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Intel will likely receive boost in opposite direction once shortage ceases and OEMs rebuild their inventories

Globally, personal computer sales and market demand continues to rise, posting their fourth consecutive quarter of growth.  You'd think Intel Corp. (INTC), the world's largest maker of personal computer central processing units, would be celebrating.  Instead its financial staff are reporting some unpleasant news.

Intel announced yesterday that it was dropping its outlook for fourth-quarter revenue from $14.7B±$500M USD to $13.7B±$300M.  GAAP and non-GAAP gross margins also dropped half a percentage point.  The cuts were due to shrinking microprocessor sales.

It turns out that the recent flooding which ravaged Vietnam, producers of one quarter of the world's hard drives, is still sending shockwaves through the personal computing market.  Hard drive shortages have hit the OEMs hard.  As they can't build computers without hard drives, they've turned to pushing much of their backup inventories onto the market.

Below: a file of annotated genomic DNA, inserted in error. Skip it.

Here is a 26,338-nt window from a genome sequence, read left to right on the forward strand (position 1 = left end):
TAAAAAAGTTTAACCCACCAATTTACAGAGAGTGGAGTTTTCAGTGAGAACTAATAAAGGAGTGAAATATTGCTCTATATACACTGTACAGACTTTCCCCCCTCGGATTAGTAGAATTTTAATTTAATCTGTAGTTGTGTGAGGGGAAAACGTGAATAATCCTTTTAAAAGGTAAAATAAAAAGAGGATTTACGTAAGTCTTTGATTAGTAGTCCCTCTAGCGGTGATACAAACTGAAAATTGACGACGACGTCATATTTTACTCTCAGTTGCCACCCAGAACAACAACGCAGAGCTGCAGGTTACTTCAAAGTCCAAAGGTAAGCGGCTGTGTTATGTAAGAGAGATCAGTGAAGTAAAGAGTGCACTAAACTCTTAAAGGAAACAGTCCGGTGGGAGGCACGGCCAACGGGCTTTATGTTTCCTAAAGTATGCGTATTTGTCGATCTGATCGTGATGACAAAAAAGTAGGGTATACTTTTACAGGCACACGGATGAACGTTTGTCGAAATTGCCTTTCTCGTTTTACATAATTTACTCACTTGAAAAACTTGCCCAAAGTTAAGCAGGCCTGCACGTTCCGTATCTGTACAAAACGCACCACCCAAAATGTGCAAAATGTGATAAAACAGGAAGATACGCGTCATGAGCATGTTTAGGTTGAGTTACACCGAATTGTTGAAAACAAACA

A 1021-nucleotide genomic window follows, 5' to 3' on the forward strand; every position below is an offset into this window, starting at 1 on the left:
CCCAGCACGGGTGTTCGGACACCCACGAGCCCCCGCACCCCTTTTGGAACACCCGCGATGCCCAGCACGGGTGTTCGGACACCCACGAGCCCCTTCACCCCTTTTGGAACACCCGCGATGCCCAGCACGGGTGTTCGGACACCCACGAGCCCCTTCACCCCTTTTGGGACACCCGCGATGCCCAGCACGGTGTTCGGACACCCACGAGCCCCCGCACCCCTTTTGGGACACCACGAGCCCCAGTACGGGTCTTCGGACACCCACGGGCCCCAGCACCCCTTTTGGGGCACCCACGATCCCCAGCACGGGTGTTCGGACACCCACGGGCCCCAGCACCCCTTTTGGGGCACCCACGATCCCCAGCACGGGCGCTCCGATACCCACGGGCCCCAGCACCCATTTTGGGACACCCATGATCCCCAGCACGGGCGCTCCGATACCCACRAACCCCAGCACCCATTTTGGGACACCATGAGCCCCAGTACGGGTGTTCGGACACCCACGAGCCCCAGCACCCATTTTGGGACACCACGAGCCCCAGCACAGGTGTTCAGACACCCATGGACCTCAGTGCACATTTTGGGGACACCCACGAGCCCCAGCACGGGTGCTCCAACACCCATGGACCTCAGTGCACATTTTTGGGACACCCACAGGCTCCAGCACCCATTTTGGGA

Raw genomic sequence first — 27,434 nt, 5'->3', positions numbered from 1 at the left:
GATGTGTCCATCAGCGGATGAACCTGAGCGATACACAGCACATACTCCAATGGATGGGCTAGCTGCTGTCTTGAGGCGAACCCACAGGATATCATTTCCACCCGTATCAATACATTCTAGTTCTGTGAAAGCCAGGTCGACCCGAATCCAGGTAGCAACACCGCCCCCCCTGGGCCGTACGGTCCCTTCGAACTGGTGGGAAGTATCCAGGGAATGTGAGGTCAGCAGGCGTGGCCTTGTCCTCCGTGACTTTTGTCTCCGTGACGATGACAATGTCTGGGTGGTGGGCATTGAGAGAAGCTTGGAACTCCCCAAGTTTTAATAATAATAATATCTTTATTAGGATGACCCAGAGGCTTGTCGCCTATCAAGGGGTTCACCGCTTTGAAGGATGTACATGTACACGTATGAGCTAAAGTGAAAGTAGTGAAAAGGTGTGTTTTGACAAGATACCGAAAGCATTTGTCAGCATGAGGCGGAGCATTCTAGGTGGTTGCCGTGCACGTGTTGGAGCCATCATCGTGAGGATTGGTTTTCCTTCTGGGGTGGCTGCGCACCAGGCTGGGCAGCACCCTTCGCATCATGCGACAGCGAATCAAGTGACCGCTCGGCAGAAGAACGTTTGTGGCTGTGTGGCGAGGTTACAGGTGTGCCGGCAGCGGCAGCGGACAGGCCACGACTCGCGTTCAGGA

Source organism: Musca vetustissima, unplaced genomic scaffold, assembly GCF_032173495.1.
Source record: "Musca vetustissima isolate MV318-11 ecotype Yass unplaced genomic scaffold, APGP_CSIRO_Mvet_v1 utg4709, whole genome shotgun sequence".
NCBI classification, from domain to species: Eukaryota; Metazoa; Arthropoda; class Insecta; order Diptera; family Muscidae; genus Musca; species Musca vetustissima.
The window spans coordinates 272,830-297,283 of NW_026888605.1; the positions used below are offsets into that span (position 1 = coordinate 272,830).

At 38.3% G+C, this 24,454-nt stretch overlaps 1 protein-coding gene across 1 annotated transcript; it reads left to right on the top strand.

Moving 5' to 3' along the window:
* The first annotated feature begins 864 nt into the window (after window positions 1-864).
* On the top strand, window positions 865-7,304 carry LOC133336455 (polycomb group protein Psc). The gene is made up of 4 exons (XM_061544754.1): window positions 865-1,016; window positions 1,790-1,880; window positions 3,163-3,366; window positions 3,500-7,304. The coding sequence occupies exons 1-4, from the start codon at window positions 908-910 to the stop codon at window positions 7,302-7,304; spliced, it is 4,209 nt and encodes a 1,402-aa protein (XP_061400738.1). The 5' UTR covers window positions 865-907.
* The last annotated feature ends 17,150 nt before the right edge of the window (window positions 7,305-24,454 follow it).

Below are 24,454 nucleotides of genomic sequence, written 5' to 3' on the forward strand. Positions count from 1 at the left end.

wet hard drive

Meanwhile, the OEMs have cut their CPU orders from Intel to lower levels.  Sales won't be restored until the hard drive supply picks up again and the OEMs begin to rebuild their inventories.  

The good news is that Intel could enjoy a very strong H1 2012, the exepcted timeframe where the hard drive market will return to normalcy.  OEMs will be trying to build up their stock, while meeting the growing demand at the same time, and that adds up to a lot of component purchases.

In that sense, this revenue drop looks be more of a deferment that a true loss of business.  That said, it is still a painful one for Intel's investors.  The company's stock fell  1 a quarter percent following the news, which aired lated yesterday.

Source: Intel



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RE: hmmm....
By Da W on 12/13/2011 1:43:58 PM , Rating: 2
For most people a 240GB SSD would be sufficient.


"If you look at the last five years, if you look at what major innovations have occurred in computing technology, every single one of them came from AMD. Not a single innovation came from Intel." -- AMD CEO Hector Ruiz in 2007














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